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Why This Pick-and-Shovel Cannabis Stock Says Its Shares Are Too Cheap

By Josh Kohn-Lindquist – Oct 8, 2021 at 7:01AM

Key Points

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CEO Jim Hagedorn thinks Scotts Miracle-Gro stock is trading cheaply after its 40% drop from 52-week highs.

During the third-quarter earnings call for Scotts Miracle-Gro (SMG -1.24%), CEO Jim Hagedorn not-so-subtly gave his opinion on the stock's price, saying, "I'm a big fan of buying our shares at these prices." While it is not uncommon to hear CEOs say this about their companies, Hagedorn may not simply be talking up his company's stock in this case.

With most of a $750 million share-repurchase authorization available, the company is eyeing its shares at a discounted price. But should investors consider buying, too?

Dog intently watches man plant new vegetation in his garden.

Image source: Getty Images.

Scotts Miracle-Gro and its buy(back) thesis

Operating in the lawn and garden and hydroponic gardening markets, Scotts is a highly seasonal company, receiving 75% of its revenue in the second and third quarters. Aided by the pandemic and increased at-home spending, the company posted monstrous results for these quarters in 2020, leaving very tough comparables to meet this year. As the company lapped these comparables in 2021, the market was unimpressed, sending shares down by over 40% from their 52-week high.

However, despite the market's reaction, Scotts was able to grow revenue by 8% year over year for the third quarter and even grew earnings per share by 12% over the same time frame. Thanks to this seeming divergence between the company's growth and its stock performance, Hagedorn expanded upon his opinion of the company's share price, saying, "I'm comfortable allocating upwards of $250 million to share repurchase in the months ahead under our existing authorization, so look for us to do that." 

At its current price, $250 million in buybacks equates to 3% of the company's shares outstanding and offers intriguing potential to investors as Scotts has seen its P/E ratio plummet to 15, compared to the S&P 500's average P/E of 31. In lieu of paying a special dividend, share buybacks can lower a company's total share count if done correctly and can be a great way to return cash to shareholders, especially if its share price begins to recover over time.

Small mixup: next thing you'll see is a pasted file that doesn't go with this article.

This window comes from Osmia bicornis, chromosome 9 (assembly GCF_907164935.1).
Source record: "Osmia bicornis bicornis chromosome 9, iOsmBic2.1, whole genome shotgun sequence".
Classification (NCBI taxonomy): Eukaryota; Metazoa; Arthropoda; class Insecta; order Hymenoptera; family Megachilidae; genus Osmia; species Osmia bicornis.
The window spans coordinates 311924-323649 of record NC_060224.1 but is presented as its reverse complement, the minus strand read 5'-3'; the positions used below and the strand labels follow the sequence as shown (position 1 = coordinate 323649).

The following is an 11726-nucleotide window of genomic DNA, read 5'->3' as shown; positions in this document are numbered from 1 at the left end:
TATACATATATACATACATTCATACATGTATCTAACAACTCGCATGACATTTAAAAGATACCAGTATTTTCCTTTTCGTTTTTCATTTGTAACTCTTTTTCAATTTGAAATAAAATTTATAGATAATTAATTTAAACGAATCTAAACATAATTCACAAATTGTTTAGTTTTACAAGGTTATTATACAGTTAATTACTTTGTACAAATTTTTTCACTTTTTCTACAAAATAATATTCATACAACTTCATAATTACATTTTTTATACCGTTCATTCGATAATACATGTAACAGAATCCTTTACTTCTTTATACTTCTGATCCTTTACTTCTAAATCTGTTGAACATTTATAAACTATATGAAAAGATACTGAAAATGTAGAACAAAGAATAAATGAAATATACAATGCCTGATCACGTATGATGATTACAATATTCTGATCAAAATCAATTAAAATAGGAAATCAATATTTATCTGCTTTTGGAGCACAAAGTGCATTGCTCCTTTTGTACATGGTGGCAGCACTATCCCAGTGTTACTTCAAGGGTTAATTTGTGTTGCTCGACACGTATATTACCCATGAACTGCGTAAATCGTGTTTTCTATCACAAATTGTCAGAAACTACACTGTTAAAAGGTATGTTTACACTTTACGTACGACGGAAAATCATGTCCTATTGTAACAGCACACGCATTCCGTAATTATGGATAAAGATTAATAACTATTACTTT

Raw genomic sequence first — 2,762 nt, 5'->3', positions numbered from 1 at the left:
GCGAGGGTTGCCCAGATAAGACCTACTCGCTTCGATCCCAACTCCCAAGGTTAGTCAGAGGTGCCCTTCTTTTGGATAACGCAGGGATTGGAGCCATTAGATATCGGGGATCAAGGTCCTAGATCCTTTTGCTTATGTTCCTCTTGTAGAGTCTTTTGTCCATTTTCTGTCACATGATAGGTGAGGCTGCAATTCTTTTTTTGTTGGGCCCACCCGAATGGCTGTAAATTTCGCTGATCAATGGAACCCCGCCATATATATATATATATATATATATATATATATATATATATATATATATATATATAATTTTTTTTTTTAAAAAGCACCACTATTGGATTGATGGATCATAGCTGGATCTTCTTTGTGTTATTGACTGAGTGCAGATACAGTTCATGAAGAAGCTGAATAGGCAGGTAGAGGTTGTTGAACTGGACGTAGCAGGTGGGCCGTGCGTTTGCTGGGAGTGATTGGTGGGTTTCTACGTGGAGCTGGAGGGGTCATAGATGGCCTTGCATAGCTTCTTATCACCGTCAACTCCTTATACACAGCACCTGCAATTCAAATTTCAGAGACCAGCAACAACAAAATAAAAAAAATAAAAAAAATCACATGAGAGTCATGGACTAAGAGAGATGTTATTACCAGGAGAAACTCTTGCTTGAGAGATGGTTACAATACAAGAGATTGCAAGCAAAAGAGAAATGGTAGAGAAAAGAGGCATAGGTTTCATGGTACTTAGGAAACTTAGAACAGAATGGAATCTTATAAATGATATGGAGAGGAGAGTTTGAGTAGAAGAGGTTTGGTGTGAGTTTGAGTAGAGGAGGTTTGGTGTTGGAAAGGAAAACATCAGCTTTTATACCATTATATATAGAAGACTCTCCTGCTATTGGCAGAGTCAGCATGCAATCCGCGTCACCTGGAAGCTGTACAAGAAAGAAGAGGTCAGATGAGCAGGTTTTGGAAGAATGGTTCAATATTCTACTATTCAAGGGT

Hawthorne's explosive, hidden growth

Operating as a pick-and-shovel play to the marijuana industry, Hawthorne, Scotts' indoor and hydroponic gardening segment, might represent the most compelling argument for an investment in the company. After growing sales 48% year over year during the third quarter, despite tough comparables, Hawthorne now represents 26% of the company's overall sales.

Scotts' rapidly growing segment has positioned itself beautifully to continue benefitting from the ongoing legalization of marijuana; it offers the lighting, nutrients, and growing media necessary to produce it effectively. As the company continues to bring new bolt-on acquisitions into the fold, it aims to improve the segment's overall profitability through its Project Catalyst initiative, a "company-wide restructuring effort to reduce operating costs". In addition, this initiative is expected to create "synergies from acquisitions within the Hawthorne segment".

With Hawthorne generating a profit margin of just 12% compared to the U.S. consumer (outdoor and lawn) segment's margin of 26%, this initiative could drive profitability for the indoor gardening and hydroponic segment. Ultimately, management is guiding for Hawthorne to finish the year with 40%-plus growth, which is in addition to its 60% growth rate from last year.

Scotts Miracle-Gro is the best of both worlds

Thanks to the low growth and high margins from Scotts' core U.S. consumer segment, and the high growth and low margins in its Hawthorne segment, the company's overall valuation appears quite muddied. But the two distinct business lines fit together nicely, as the cash generation from its core segment helps fuel the growth for Hawthorne. In a way, this is reminiscent of a steadily growing eBay (EBAY -2.79%) before the spinoff of its high-growth PayPal (PYPL -1.39%) unit and perhaps foreshadows the potential success of an investment in Scotts Miracle-Gro at today's discounted price.

While a spinoff of Scotts' Hawthorne segment is probably not imminent, the company's current P/E of 14 paired with the fledgling segment's potential has me in agreement with CEO Hagedorn and his bullish view on the stock.

Josh Kohn-Lindquist has no position in any of the stocks mentioned. The Motley Fool owns shares of and recommends PayPal Holdings and Scotts Miracle-Gro. The Motley Fool recommends eBay and recommends the following options: long January 2022 $75 calls on PayPal Holdings and short October 2021 $70 calls on eBay. The Motley Fool has a disclosure policy.

Stocks Mentioned

Scotts Miracle-Gro Stock Quote
Scotts Miracle-Gro
SMG
$55.06 (-1.24%) $0.69
eBay Stock Quote
eBay
EBAY
$43.94 (-2.79%) $-1.26
PayPal Stock Quote
PayPal
PYPL
$73.62 (-1.39%) $-1.04

*Average returns of all recommendations since inception. Cost basis and return based on previous market day close.

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